“Sesame Street,” since its inception, has been plagued by the same internal, ontological contradictions that now face every designer of mobile education apps.
Wait. I’m going to back up and explain the most ludicrous-sounding, pretentious sentence I’ve ever written – and there have been a lot – in a second. To be clear, like virtually everyone else in America, I grew up with “Sesame Street” and love it deeply. It is a national treasure, one of the most important TV shows of all time, and a huge force for good. Its immediate lessons – number, letters, morals – are important to every developing mind, but even more important was its vision of gentle integration.
This seems a given now, but in the 70s and even the 80s it was still more of a pipe dream than a reality (I grew up in Chicago in the 80s, where the election of the first African-American mayor brought hate bubbling up from the sewers and damn near tore the city apart). It may be overstating the case a bit to say that “Sesame Street” solved everything, but there isn’t any doubt that kids who grew up watching it cared far less about a person’s race in terms of jobs, friendship, or romance than any generation in the past.
So those are all unalloyed good things. And yet there was that contradiction. “Sesame Street” was about friendship and community, and yet it came to us in a medium that encouraged passivity and solitude. Television broadcasts to us and we receive. You couldn’t get the lessons of “Sesame Street” without being parked on the couch. To hear what it taught about the importance of play and imagination, you had to be doing the opposite.
Bringing the Street onto the streets
This all comes up because “Sesame Street,” that vision of a decent future somehow forever dust-bound in memory’s attic, has entered the mobile age. It has started to produce 30-minute episodes, in consideration of short attention spans and the competition of a million other things to do. In conjunction with this, it has plans to air full 30-minutes episodes online, with the ability to stream them on a PBS app, as well as Roku.
This is a big deal. It means that you don’t have to be in front of a TV to watch “Sesame Street.” You can be on an airplane or in the car or in a park. Wherever you go, there it is. It will help PBS to reach out to new generations, who may become unweaned from the television, from the hidebound ways of watching a certain show at a certain time, from having to be in one location in order to see their favorites. We’re all consuming TV differently, but there are kids growing up who will have no idea how strange it is to be able to watch what you want when you want it, and marvel at us who still instinctively think we have to rush home to catch the beginning of Mad Men even though we know we’re recording it. Anything that keeps “Sesame Street” going, especially when it has become politically viable to cut the meager funding PBS receives, is a good thing.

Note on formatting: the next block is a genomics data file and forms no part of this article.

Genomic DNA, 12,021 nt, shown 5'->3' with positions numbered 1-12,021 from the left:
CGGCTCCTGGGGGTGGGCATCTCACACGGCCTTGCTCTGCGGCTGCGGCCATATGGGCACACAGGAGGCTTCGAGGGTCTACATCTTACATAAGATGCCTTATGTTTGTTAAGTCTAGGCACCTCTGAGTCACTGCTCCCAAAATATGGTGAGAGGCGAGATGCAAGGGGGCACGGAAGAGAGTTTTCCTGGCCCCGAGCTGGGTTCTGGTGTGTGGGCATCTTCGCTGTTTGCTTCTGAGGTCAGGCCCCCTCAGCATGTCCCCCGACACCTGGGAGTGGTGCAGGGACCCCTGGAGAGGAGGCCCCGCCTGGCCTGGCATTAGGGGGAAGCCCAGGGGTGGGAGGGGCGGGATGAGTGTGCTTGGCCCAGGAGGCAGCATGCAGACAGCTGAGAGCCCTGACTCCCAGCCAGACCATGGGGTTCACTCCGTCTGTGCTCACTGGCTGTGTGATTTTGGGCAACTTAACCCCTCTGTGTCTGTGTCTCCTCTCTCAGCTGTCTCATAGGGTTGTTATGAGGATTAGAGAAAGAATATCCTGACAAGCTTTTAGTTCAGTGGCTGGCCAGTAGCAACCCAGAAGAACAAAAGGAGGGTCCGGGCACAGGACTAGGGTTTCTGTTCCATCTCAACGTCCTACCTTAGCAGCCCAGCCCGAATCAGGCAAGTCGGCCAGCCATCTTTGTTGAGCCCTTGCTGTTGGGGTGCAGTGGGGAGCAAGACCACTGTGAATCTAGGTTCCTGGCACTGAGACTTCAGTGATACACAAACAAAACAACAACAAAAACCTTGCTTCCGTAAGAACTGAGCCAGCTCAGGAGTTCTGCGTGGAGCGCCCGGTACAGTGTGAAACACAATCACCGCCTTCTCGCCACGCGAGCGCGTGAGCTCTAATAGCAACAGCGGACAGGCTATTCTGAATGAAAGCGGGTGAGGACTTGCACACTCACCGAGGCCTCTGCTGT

Does mobile tech solve the contradictions of educational entertainment?
And yet, you could argue that this is just another permutation of the contradiction. Sure, you can now put on “Sesame Street” while you’re at the park, but doesn’t that take away from playing? Isn’t the child still staring at a screen, just a smaller one? Isn’t it still passive?
Yes and no. The show itself is still passive, inasmuch as a show that encourages you to sing and play along can be (it isn’t a toy commercial like so much other kids’ entertainment), but PBS is more clever than that. They also released last year a series of location-based apps that give you real-world games to play, like SuperMarketLetter, encouraging kids at the store with their parents to try to shop alphabetically.
This is ingenious, and shows the nearly unlimited power of mobile technology. All apps, even educational ones, had a flaw in that they at least briefly discouraged interaction with the real world, creating essentially a bifurcated sense of reality. There was the world on the screen and the one buzzing and breathing and running and crashing and dreaming and dying all around you. That’s a slight exaggeration, but it seemed the quintessential image of our time would be a group of people reading on their tablets about a fire while it burned down the building they were in.
That was the beginning, though, as technology found its footing. Now it makes more of an effort to integrate itself into the real world, to become a part of our shared experience, and not a buffer between. The “Sesame Street” apps are a perfect example of that. They use the portability (or, I guess, mobility) of mobile devices as a way to bring their message wherever you go. They make learning about and involving yourself in the tactile world an extension of the digital world we’re creating. In a way, it is a gentle singularity.
So, they’ve done it again. They taught generations how to count, how to share, how to make friends with anyone, and how to say goodbye. And now they’ll help to erase that line between entertainment and education, and the divide between our devices and the world in which, as a huge bird and a cookie-loving blob and the most wonderful people you’ll ever see remind us, we vitally need to live.